Assuming talisman Mohamed Salah is fit in time for Egypt’s first World Cup appearance since 1990, the Pharaohs will still have their chance to make a name in the global football showpiece.
The Egyptian Football Association announced that the Liverpool forward Salah has not been ruled out for Russia 2018 after departing Saturday’s Champions League final against Real Madrid with a left shoulder injury.
This at least brings some hope to Egypt, which qualified for the World Cup for the first time in 28 years.
Egypt has been a dominant force in African football throughout the years, but an entire generation of Egyptians was deprived of seeing the national team compete on the biggest stage.
The wait was finally over, when star man Salah bagged the goal in a late penalty against DR Congo.
Salah almost single handedly booked the place in Russia for Egypt. And this charismatic 25-year-old will undoubtedly provide a major boost on the big stage of the sport if he can keep his excellent form.
Egypt will play in Group A along with hosts Russia, Saudi Arabia and Uruguay. The team will be delighted with their draw, even though they begin their campaign with a tough assignment against Uruguay.
Whether the first fixture against Uruguay, a title-contending team with top notch strikers like Luis Suarez and Edinson Cavani, will encourage the Pharaohs to raise their game or not, can be the key to the rest of their journey.
Russia and Saudi Arabia are the two lowest-ranked teams in the tournament, and while the former will be keen to leverage their home advantage, it’s hard to see how either will have an answer to Salah.
The tilt with the Russians could decide Egypt’s fate at the World Cup, so a tough battle is unavoidable between the two sides in the race for the second place in the group, with a presumption that Uruguay will finish at the top.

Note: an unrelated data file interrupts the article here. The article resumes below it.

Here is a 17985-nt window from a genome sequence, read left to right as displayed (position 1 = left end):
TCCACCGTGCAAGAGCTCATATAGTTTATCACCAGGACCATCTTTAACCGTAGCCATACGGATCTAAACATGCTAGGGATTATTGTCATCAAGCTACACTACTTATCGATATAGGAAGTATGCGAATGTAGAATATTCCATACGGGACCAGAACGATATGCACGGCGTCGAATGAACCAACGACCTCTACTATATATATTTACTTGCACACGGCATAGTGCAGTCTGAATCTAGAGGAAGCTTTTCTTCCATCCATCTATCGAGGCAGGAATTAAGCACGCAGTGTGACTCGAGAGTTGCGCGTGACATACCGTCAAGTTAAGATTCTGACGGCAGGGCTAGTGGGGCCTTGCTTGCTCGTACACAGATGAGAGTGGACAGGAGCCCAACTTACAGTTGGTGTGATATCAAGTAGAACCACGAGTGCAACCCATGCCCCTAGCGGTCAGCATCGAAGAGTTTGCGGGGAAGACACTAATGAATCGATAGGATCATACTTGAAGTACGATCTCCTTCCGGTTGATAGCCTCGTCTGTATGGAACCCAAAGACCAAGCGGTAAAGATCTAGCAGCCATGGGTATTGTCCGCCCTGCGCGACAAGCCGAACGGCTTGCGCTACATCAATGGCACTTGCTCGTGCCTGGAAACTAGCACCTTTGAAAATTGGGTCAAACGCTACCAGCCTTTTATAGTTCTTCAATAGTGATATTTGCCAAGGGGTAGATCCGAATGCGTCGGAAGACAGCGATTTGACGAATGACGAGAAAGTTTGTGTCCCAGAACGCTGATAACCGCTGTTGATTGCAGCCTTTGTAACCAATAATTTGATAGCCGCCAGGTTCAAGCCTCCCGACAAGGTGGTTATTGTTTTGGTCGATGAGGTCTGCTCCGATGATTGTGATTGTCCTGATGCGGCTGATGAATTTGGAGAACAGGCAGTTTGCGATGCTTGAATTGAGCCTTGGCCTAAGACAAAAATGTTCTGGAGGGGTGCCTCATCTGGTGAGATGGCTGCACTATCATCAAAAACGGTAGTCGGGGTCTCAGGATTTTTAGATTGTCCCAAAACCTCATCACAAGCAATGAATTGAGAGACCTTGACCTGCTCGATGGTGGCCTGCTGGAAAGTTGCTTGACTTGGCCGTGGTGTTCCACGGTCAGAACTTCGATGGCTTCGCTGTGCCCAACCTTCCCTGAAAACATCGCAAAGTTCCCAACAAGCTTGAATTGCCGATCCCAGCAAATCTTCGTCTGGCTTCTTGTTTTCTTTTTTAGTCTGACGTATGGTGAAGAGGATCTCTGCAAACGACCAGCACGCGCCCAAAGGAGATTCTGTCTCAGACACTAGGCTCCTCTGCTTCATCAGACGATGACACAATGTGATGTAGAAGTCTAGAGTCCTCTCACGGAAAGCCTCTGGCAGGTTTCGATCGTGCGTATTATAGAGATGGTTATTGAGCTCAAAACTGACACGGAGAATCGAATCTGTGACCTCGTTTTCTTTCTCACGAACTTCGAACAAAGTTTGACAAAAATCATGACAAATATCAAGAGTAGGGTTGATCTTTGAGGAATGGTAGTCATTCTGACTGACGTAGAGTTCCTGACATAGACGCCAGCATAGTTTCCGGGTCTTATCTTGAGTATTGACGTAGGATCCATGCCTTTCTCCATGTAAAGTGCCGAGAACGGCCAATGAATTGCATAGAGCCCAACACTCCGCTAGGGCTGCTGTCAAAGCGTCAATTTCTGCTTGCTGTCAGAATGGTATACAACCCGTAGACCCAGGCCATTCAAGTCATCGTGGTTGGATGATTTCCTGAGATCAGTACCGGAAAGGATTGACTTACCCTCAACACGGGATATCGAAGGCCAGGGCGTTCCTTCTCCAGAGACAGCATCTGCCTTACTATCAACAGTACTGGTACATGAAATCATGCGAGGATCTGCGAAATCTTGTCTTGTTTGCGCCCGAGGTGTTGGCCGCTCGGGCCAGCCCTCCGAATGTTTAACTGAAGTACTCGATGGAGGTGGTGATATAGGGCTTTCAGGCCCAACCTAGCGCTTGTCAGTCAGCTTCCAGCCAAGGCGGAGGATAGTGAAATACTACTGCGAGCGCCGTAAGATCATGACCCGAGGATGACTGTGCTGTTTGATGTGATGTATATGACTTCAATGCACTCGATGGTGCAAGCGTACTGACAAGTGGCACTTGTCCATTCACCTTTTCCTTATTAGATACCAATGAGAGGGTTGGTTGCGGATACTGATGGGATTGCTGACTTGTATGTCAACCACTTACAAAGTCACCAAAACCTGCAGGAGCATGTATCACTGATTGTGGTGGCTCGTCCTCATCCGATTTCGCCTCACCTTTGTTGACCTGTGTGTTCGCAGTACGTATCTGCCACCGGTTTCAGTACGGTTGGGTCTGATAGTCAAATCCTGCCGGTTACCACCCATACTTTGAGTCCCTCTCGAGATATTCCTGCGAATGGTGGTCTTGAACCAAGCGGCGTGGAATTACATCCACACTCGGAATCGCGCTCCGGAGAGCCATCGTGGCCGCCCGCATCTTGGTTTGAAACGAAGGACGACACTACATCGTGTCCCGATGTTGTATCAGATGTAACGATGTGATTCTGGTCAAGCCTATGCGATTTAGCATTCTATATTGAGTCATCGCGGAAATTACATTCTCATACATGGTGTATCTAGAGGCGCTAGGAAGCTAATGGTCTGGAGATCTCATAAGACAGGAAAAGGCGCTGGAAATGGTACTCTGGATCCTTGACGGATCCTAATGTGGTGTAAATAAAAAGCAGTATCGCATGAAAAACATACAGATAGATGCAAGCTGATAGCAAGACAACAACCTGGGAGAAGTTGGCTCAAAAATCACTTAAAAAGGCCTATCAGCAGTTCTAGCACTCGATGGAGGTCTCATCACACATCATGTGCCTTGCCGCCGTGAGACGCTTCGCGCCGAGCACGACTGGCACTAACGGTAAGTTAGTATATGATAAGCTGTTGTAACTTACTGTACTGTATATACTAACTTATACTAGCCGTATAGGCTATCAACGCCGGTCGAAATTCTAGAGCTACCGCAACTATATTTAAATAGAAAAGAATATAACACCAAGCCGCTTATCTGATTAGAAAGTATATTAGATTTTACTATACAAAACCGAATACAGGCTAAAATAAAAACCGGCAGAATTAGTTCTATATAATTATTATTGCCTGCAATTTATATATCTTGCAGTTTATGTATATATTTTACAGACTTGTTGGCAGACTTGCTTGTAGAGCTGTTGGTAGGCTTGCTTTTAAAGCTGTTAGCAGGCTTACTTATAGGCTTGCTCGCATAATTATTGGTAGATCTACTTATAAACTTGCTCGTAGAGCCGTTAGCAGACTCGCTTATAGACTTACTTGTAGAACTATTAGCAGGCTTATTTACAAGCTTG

The Pharaohs’ head coach is the 62-year-old Argentinian tactician Hector Cuper, a man who knows the job. Cuper often uses a 4-2-3-1 formation with Sobhi and Salah on wings, and he prefers a direct passing game, launching a lot of fast counterattacks.
To what extent Cuper will help the team advance past the group stage largely depends on his effort to showcase Salah’s aggressive attack mode.
Salah is having the season of his career in Liverpool, with 44 goals in 51 games, and could yet win the Ballon d’Or.
The Egypt forward has an uncanny calmness in front of goal and is unstoppable on the field with his break-ankle speedy moves. If he maintains his mojo until the summer, all other teams in the Group A will need a lasso to catch him.
However, the Pharaohs are limited in the way of being a one-man team to persist throughout the tournament. If Salah is neutralized by opponents, the team can probably lack a Plan B, because of coach Cuper’s conservative approach in shifting gears.
In the 29-man provisional World Cup squad submitted by Cuper, Issam al-Hadary, the 45-year-old goalkeeper, is expected to become the World Cup’s oldest ever player, eclipsing the record set by Colombia goalkeeper Faryd Mondragon.
Arsenal midfielder Mohamed Elneny, who has been sidelined with an ankle injury, was also included in the preliminary squad. Elneny, along with Kuopion Palloseura’s Abdallah Said, are the pillars of the midfield, responsible for supporting Salah.
It is still unclear if Elneny’s injury concerns would threaten to deny them a forceful personality and a valuable midfield presence.
But what is certain is that if Egypt struggle with injuries, they could suffer dire straits.
So they should have their fingers crossed now, hoping for Salah and Elneny’s full recovery to make it all the way to the knockout stage.